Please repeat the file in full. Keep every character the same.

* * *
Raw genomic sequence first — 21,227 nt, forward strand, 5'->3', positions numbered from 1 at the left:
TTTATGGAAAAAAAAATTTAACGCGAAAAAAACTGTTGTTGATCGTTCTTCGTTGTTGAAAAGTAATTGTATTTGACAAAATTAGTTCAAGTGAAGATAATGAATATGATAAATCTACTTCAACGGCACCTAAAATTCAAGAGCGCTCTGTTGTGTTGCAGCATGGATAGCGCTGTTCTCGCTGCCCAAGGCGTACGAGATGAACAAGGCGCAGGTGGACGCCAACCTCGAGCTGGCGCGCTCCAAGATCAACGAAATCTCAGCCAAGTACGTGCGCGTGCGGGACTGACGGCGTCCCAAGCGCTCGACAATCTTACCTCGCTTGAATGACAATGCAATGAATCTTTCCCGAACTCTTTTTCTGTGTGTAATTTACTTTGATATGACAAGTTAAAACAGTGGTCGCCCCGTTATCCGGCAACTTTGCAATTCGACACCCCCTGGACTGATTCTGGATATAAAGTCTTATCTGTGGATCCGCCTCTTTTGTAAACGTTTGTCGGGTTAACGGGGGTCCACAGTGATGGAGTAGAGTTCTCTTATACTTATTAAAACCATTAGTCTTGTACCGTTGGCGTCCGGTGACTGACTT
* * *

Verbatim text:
Raw genomic sequence first — 21,227 nt, forward strand, 5'->3', positions numbered from 1 at the left:
TTTATGGAAAAAAAAATTTAACGCGAAAAAAACTGTTGTTGATCGTTCTTCGTTGTTGAAAAGTAATTGTATTTGACAAAATTAGTTCAAGTGAAGATAATGAATATGATAAATCTACTTCAACGGCACCTAAAATTCAAGAGCGCTCTGTTGTGTTGCAGCATGGATAGCGCTGTTCTCGCTGCCCAAGGCGTACGAGATGAACAAGGCGCAGGTGGACGCCAACCTCGAGCTGGCGCGCTCCAAGATCAACGAAATCTCAGCCAAGTACGTGCGCGTGCGGGACTGACGGCGTCCCAAGCGCTCGACAATCTTACCTCGCTTGAATGACAATGCAATGAATCTTTCCCGAACTCTTTTTCTGTGTGTAATTTACTTTGATATGACAAGTTAAAACAGTGGTCGCCCCGTTATCCGGCAACTTTGCAATTCGACACCCCCTGGACTGATTCTGGATATAAAGTCTTATCTGTGGATCCGCCTCTTTTGTAAACGTTTGTCGGGTTAACGGGGGTCCACAGTGATGGAGTAGAGTTCTCTTATACTTATTAAAACCATTAGTCTTGTACCGTTGGCGTCCGGTGACTGACTT